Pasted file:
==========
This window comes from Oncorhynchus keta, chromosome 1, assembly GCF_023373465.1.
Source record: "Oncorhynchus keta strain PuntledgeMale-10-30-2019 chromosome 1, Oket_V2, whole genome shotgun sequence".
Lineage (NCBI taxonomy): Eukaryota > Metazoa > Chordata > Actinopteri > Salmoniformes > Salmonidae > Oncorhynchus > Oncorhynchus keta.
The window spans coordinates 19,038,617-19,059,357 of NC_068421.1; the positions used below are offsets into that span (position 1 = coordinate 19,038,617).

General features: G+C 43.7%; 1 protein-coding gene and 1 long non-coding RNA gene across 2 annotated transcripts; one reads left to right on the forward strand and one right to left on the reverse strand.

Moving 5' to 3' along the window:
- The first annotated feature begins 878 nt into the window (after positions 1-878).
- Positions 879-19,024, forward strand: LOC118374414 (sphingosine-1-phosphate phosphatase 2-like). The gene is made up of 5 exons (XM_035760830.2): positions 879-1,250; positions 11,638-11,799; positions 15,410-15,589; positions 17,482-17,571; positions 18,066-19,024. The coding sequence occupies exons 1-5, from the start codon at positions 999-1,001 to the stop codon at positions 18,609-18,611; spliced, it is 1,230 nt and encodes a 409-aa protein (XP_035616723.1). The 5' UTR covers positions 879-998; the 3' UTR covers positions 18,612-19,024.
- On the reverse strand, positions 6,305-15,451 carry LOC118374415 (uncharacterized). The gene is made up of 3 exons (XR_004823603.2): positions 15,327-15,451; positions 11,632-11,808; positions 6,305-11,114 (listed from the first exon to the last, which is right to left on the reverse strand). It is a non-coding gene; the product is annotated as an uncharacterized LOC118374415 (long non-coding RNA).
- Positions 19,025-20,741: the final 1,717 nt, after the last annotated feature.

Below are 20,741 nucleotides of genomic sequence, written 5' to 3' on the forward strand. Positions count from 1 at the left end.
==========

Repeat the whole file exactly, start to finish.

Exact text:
This window comes from Oncorhynchus keta, chromosome 1, assembly GCF_023373465.1.
Source record: "Oncorhynchus keta strain PuntledgeMale-10-30-2019 chromosome 1, Oket_V2, whole genome shotgun sequence".
Lineage (NCBI taxonomy): Eukaryota > Metazoa > Chordata > Actinopteri > Salmoniformes > Salmonidae > Oncorhynchus > Oncorhynchus keta.
The window spans coordinates 19,038,617-19,059,357 of NC_068421.1; the positions used below are offsets into that span (position 1 = coordinate 19,038,617).

General features: G+C 43.7%; 1 protein-coding gene and 1 long non-coding RNA gene across 2 annotated transcripts; one reads left to right on the forward strand and one right to left on the reverse strand.

Moving 5' to 3' along the window:
- The first annotated feature begins 878 nt into the window (after positions 1-878).
- Positions 879-19,024, forward strand: LOC118374414 (sphingosine-1-phosphate phosphatase 2-like). The gene is made up of 5 exons (XM_035760830.2): positions 879-1,250; positions 11,638-11,799; positions 15,410-15,589; positions 17,482-17,571; positions 18,066-19,024. The coding sequence occupies exons 1-5, from the start codon at positions 999-1,001 to the stop codon at positions 18,609-18,611; spliced, it is 1,230 nt and encodes a 409-aa protein (XP_035616723.1). The 5' UTR covers positions 879-998; the 3' UTR covers positions 18,612-19,024.
- On the reverse strand, positions 6,305-15,451 carry LOC118374415 (uncharacterized). The gene is made up of 3 exons (XR_004823603.2): positions 15,327-15,451; positions 11,632-11,808; positions 6,305-11,114 (listed from the first exon to the last, which is right to left on the reverse strand). It is a non-coding gene; the product is annotated as an uncharacterized LOC118374415 (long non-coding RNA).
- Positions 19,025-20,741: the final 1,717 nt, after the last annotated feature.

Below are 20,741 nucleotides of genomic sequence, written 5' to 3' on the forward strand. Positions count from 1 at the left end.